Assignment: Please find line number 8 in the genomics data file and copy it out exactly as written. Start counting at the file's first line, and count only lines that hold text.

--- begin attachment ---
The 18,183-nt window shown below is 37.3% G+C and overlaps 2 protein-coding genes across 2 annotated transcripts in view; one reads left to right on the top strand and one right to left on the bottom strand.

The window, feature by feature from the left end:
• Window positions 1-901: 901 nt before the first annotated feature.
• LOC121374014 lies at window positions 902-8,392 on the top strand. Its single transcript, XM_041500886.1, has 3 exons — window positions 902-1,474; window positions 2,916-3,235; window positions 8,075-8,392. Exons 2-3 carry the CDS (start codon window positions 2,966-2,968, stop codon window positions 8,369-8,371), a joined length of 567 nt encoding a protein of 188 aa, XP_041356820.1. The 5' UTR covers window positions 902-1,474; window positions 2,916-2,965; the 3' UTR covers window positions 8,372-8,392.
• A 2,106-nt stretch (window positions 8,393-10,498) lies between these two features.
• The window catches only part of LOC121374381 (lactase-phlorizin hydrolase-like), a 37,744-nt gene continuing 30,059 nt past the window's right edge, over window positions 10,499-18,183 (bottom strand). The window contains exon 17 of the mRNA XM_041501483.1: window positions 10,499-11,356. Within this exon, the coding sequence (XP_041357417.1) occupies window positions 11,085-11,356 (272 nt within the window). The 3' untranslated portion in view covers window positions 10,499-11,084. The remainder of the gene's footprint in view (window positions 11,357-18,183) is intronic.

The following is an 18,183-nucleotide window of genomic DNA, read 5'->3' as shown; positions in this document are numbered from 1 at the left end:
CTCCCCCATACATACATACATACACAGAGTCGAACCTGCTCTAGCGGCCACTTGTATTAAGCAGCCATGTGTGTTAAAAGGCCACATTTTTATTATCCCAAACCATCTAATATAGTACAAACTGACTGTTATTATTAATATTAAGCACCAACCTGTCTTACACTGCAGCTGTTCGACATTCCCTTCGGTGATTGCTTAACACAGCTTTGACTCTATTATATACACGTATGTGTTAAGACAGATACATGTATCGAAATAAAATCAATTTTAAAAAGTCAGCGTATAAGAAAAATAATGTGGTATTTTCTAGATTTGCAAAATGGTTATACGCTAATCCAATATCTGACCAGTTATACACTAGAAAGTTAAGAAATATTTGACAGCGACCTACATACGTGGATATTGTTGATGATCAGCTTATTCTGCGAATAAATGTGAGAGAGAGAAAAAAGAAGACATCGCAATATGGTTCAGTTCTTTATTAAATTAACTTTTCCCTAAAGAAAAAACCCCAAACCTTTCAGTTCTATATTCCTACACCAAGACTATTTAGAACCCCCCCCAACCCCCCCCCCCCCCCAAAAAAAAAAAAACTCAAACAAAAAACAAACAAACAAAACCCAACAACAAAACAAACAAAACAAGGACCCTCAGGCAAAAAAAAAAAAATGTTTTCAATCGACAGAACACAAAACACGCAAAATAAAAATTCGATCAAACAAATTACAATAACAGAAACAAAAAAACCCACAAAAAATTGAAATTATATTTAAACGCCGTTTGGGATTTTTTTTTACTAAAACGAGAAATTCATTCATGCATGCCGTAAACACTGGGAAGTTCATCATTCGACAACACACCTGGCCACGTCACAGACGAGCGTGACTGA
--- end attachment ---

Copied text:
CTCCCCCATACATACATACATACACAGAGTCGAACCTGCTCTAGCGGCCACTTGTATTAAGCAGCCATGTGTGTTAAAAGGCCACATTTTTATTATCCCAAACCATCTAATATAGTACAAACTGACTGTTATTATTAATATTAAGCACCAACCTGTCTTACACTGCAGCTGTTCGACATTCCCTTCGGTGATTGCTTAACACAGCTTTGACTCTATTATATACACGTATGTGTTAAGACAGATACATGTATCGAAATAAAATCAATTTTAAAAAGTCAGCGTATAAGAAAAATAATGTGGTATTTTCTAGATTTGCAAAATGGTTATACGCTAATCCAATATCTGACCAGTTATACACTAGAAAGTTAAGAAATATTTGACAGCGACCTACATACGTGGATATTGTTGATGATCAGCTTATTCTGCGAATAAATGTGAGAGAGAGAAAAAAGAAGACATCGCAATATGGTTCAGTTCTTTATTAAATTAACTTTTCCCTAAAGAAAAAACCCCAAACCTTTCAGTTCTATATTCCTACACCAAGACTATTTAGAACCCCCCCCAACCCCCCCCCCCCCCCAAAAAAAAAAAAACTCAAACAAAAAACAAACAAACAAAACCCAACAACAAAACAAACAAAACAAGGACCCTCAGGCAAAAAAAAAAAAATGTTTTCAATCGACAGAACACAAAACACGCAAAATAAAAATTCGATCAAACAAATTACAATAACAGAAACAAAAAAACCCACAAAAAATTGAAATTATATTTAAACGCCGTTTGGGATTTTTTTTTACTAAAACGAGAAATTCATTCATGCATGCCGTAAACACTGGGAAGTTCATCATTCGACAACACACCTGGCCACGTCACAGACGAGCGTGACTGA